Neo-Science of Natural History : Integration of Geoscience and Biodiversity Studies;Proceedings


Phylogeny and Ontogeny of Regeneration in Vertebrates

Tochinai, Shin;Yoshino, Jun

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KEYWORDS : Phylogeny;Ontogeny;Amphibians;Xenopus laevis;Metamorphosis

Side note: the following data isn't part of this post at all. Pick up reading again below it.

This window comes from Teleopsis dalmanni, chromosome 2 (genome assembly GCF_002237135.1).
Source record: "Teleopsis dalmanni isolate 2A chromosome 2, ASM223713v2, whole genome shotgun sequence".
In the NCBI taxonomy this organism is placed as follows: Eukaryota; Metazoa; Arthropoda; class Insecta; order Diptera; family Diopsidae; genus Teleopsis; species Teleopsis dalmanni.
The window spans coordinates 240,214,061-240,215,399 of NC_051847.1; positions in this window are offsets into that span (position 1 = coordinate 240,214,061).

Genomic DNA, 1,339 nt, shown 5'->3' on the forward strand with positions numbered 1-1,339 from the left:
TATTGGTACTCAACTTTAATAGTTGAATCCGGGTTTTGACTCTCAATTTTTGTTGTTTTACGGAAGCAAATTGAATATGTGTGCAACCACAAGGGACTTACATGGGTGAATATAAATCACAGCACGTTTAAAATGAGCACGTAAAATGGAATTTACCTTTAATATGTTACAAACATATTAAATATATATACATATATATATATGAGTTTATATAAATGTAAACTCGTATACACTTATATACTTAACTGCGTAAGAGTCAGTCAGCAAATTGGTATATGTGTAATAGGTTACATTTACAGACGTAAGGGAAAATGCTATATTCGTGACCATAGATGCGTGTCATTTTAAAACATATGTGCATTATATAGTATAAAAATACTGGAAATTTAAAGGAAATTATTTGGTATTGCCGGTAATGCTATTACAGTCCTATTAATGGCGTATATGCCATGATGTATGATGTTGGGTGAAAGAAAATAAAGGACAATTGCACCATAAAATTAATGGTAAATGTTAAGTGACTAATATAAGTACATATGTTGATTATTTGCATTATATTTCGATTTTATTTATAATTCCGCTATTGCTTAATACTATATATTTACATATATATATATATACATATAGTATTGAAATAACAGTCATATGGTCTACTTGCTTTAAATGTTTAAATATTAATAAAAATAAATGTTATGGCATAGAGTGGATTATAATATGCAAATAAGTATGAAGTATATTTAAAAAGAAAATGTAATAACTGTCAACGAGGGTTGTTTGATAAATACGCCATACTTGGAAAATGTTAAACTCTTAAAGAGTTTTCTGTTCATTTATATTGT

This brief paper lays a conceptual link between ontogeny and phylogeny in vertebrate regeneration, inspired by the investigation in an anuran amphibian. Regenerative ability in Xenopus declines most rapidly after the climax of metamorphosis. In order to analyze the cause of this decrease during metamorphosis, we have made comparative experiments in larvae and adults after removing the anterior half of telencephalon. As a result, it was found that brain cells actively proliferated even in non-regenerating adults, just as in regenerating larvae, after partial removal of the telencephalon. Moreover, it was found that even adult-brain-derived dispersed cells reconstituted a subnormal structure of the lost part when transplanted to the partially truncated telencephalon. We consider that it is critical for the ependymal cells to cover the cerebral ventricle at an initial stage of wound healing, for massive organ regeneration, as is the case in larvae. On the other hand, in adults, these cells are strongly stuck in position and unable to move to seal off the exposed ventricle, which probably make the adult brain non-regenerative.